Often there is concern about a loss of control, or whether the timing is right, or a desire for change in the future direction of the business.
If there is a transfer of ownership as well as a transfer of control, then this also raises questions about of how and when a payment to the retiring generation should be made, and how that payment should be funded.
Overlaid on this background are the unique family dynamics between a parent and their adult child, or amongst siblings. It is little wonder that the prospect of actively discussing the succession plan may fill some people with dread!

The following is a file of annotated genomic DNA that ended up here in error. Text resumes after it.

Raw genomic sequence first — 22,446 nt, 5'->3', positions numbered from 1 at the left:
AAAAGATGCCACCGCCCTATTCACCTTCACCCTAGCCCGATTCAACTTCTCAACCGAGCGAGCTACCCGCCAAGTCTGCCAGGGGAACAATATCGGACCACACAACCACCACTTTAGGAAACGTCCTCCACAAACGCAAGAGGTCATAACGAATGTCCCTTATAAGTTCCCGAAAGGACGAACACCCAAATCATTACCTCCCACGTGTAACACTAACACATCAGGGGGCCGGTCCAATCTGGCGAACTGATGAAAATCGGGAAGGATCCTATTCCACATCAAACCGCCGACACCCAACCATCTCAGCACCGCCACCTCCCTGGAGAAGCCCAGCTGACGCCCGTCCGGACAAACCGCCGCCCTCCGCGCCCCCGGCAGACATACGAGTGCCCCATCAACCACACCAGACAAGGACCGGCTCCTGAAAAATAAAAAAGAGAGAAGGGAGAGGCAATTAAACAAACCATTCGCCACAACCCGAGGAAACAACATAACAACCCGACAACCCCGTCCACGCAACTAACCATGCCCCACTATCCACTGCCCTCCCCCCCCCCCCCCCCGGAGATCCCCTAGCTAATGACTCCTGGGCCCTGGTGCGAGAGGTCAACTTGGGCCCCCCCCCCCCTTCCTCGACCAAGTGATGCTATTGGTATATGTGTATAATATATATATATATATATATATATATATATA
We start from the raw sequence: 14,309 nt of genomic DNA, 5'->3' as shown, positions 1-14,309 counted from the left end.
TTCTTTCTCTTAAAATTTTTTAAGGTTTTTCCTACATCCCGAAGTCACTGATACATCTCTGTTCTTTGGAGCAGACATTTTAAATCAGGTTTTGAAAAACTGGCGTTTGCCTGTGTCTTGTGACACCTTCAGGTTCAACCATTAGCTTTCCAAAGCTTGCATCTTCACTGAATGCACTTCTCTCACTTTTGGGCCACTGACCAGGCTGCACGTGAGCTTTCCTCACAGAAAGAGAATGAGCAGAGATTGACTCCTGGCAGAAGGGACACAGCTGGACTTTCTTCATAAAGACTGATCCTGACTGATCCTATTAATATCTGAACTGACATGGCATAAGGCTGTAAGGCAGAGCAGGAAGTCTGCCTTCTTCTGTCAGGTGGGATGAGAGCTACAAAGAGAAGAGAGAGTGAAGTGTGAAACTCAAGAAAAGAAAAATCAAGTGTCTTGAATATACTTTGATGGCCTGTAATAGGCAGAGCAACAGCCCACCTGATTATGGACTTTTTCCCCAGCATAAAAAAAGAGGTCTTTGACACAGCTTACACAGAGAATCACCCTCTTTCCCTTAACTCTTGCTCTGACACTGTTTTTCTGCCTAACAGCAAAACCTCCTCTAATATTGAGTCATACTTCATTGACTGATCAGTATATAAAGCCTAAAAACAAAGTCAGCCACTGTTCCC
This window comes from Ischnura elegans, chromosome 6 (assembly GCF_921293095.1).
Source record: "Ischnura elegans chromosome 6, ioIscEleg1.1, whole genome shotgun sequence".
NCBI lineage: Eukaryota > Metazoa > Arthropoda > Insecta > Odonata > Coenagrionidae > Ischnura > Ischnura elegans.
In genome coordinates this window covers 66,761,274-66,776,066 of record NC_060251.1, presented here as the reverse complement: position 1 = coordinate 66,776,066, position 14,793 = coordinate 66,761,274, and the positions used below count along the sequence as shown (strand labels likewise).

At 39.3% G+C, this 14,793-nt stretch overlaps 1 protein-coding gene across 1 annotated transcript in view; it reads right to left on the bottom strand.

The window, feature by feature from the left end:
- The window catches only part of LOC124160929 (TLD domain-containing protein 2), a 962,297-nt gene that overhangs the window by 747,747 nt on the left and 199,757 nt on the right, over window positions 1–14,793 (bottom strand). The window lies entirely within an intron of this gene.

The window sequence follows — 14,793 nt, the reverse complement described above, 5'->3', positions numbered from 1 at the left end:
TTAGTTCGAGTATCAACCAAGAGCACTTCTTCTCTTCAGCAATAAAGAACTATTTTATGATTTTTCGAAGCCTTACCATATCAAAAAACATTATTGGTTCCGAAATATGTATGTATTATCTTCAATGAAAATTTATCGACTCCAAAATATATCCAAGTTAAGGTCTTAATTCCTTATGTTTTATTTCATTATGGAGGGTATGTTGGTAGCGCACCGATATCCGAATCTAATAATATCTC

For many years, we have acted for family businesses in developing a succession plan, and then implementing the plan. The family businesses we have worked with are diverse, from winemakers to motor mechanics. We have also handled succession planning for different business structures including companies, discretionary trusts, unit trusts, and partnerships. We work closely with our clients’ accountants to ensure that optimal results are achieved.
To be able to do this sort of work, the advisors need to be sympathetic, pro-active and understanding to the concerns of both generations. We adopt that approach not just because it is intrinsic to what we do, but because we have lived the experience (as a second-generation family business ourselves).